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Letter From Birmingham Jail

Letter From Birmingham Jail - Drury 1 Summer Drury...

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Drury 1 Summer Drury Professor Bailey English 1101 October 15, 2007 Letter from Birmingham Jail Born on January 15, 1929, Martin Luther King, Jr. was destined, if for nothing else, a life serving God. He came from a long line of pastors including his father and grandfather. He followed in their footsteps and also became a pastor for his own church after he was a co-pastor with his father’s church for many years. Even after that, he knew that his life was not complete yet. He knew that he had many other things to accomplish first. He became an adamant advocate and non-violent activist for black equality and human rights during the time period where civil rights for minorities were in serious jeopardy. The fact that he had graduated high school, at a young age, had a B.A. from an established Negro school, and then went on to get his doctorate from Boston University proved that he was a very well-educated man, and that he was able to hold his own with other high ranked officials that he came face-to-face with on a daily basis. His education and complete devotion to his race allowed him to soar through the ranks of many associations including becoming a member of the executive committee of the NAACP and the president of the Southern Christian Leadership Conference. Even while having all the pressure that being on both of these committees bring, he was still able to organize many non-violent protests and boycotts that brought national attention to his cause. He was recognized both nationally and world-wide with many honors including being named Man of the Year by Time Magazine in 1963 and becoming the youngest person ever to win the Nobel Peace Prize in 1964. King was not only an activist and a pastor, but he was a husband to Coretta Scott King, a father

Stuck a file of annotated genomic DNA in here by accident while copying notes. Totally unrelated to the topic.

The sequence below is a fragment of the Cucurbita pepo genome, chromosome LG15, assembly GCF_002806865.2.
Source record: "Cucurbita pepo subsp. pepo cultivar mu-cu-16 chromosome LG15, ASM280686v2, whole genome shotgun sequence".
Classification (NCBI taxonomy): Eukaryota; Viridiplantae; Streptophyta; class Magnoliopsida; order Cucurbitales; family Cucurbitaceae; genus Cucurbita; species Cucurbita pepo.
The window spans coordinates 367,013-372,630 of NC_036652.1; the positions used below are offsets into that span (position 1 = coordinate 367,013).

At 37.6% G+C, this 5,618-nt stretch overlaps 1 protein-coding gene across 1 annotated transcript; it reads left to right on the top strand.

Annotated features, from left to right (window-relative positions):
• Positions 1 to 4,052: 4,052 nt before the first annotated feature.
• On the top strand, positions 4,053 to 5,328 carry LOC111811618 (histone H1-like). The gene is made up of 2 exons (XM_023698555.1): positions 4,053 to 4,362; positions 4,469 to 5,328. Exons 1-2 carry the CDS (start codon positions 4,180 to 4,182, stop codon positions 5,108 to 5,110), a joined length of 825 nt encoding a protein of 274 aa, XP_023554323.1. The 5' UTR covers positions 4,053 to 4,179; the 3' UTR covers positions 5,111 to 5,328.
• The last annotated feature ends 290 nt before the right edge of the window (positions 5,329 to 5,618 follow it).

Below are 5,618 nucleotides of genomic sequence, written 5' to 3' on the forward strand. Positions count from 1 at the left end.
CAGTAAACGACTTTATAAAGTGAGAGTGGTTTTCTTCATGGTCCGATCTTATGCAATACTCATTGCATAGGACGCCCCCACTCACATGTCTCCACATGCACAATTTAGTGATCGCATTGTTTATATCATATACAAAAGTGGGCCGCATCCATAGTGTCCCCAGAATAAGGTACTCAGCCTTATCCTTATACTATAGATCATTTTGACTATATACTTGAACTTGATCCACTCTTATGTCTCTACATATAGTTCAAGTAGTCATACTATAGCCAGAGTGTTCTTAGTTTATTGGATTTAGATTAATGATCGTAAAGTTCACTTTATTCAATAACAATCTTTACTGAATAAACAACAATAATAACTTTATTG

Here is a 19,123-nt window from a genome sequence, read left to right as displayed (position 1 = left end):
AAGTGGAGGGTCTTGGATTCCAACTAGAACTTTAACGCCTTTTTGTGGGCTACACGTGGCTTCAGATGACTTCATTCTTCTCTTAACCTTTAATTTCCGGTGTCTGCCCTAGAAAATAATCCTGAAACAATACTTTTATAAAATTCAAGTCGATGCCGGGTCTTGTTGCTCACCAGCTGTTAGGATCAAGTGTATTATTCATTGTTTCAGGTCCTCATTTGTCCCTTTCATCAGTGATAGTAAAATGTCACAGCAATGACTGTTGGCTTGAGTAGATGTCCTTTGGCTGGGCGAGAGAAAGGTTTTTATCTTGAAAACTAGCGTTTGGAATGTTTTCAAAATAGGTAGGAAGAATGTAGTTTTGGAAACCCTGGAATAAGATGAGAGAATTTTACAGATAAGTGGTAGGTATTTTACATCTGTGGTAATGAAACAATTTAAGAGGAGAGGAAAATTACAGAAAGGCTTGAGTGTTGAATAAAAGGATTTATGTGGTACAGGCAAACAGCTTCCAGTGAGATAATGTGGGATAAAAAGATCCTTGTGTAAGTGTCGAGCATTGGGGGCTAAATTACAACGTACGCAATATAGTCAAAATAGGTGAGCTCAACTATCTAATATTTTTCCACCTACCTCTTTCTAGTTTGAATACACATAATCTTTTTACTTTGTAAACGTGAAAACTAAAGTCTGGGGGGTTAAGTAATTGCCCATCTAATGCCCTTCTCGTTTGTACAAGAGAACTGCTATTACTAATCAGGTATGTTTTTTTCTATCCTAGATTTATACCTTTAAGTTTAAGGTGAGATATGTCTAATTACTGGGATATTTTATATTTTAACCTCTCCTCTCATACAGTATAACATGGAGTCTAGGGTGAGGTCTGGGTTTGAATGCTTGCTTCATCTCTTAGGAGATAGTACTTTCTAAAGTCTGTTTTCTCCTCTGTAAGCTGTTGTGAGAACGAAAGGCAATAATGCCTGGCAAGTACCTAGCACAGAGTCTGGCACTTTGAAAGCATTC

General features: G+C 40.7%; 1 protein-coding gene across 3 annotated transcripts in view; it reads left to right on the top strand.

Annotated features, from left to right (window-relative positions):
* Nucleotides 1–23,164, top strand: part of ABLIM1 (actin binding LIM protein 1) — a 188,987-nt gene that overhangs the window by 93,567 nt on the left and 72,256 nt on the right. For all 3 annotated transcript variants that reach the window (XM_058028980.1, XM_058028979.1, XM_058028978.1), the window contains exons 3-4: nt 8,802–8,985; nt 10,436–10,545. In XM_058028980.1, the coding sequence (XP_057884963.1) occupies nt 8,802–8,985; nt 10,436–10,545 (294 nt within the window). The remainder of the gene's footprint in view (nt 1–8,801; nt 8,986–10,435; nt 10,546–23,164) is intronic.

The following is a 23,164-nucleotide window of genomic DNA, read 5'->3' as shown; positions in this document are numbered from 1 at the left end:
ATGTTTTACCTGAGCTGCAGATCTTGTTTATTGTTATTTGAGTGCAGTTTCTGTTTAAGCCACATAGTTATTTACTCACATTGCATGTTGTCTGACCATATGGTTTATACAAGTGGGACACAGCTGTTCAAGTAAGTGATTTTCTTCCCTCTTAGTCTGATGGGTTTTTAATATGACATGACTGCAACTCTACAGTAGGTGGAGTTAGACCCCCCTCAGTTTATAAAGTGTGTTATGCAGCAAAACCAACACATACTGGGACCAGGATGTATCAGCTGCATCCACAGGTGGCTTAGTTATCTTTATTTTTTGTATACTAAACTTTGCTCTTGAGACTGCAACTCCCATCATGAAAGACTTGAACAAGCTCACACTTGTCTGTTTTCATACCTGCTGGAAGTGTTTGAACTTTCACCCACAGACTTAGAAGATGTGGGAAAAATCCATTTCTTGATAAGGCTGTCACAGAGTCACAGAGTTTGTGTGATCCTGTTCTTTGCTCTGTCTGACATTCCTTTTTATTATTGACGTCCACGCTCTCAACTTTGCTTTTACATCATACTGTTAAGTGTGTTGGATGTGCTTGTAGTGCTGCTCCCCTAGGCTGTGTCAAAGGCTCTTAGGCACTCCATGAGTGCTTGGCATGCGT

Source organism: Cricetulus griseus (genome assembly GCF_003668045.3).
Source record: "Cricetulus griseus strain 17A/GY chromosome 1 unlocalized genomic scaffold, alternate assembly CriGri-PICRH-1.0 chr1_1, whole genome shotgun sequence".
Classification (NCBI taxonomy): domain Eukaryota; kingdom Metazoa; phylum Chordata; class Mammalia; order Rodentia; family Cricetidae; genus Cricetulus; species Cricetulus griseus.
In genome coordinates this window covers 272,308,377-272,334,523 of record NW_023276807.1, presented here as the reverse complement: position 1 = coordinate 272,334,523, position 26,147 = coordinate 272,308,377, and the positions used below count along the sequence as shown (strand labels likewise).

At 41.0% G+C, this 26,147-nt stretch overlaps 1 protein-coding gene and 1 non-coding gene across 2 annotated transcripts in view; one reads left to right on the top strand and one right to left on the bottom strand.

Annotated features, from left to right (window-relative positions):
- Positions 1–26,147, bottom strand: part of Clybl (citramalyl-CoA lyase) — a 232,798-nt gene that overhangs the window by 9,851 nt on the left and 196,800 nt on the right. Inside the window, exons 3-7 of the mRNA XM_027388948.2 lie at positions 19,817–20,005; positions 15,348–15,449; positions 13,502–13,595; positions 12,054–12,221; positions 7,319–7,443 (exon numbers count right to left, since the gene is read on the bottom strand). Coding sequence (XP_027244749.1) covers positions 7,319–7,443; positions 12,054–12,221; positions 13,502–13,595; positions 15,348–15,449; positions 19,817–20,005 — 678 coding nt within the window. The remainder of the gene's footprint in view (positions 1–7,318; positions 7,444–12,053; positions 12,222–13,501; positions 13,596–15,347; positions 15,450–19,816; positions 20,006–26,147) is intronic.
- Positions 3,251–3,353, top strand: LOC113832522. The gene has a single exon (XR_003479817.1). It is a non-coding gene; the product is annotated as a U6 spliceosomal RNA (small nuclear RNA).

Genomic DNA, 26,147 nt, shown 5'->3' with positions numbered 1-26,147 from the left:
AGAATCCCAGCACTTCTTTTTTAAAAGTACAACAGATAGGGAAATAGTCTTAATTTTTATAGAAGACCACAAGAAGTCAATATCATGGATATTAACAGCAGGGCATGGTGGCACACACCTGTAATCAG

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Drury 2 to four children, and a friend and role model to thousands. After his assassination by James Earl Ray in April of 1958, all four of his children also decided to walk in his footsteps as did the people who continued to push for equal rights for all Americans. King believes non-violent action will solve or end the racial injustices that exist not only in the South, but also wherever in the world they are. King argues that injustice is present in everyday life, and that it is up to the people to get rid of it. The way to do this is not through violence and hatred, but instead through non-violent protests, boycotts, and demonstrations.
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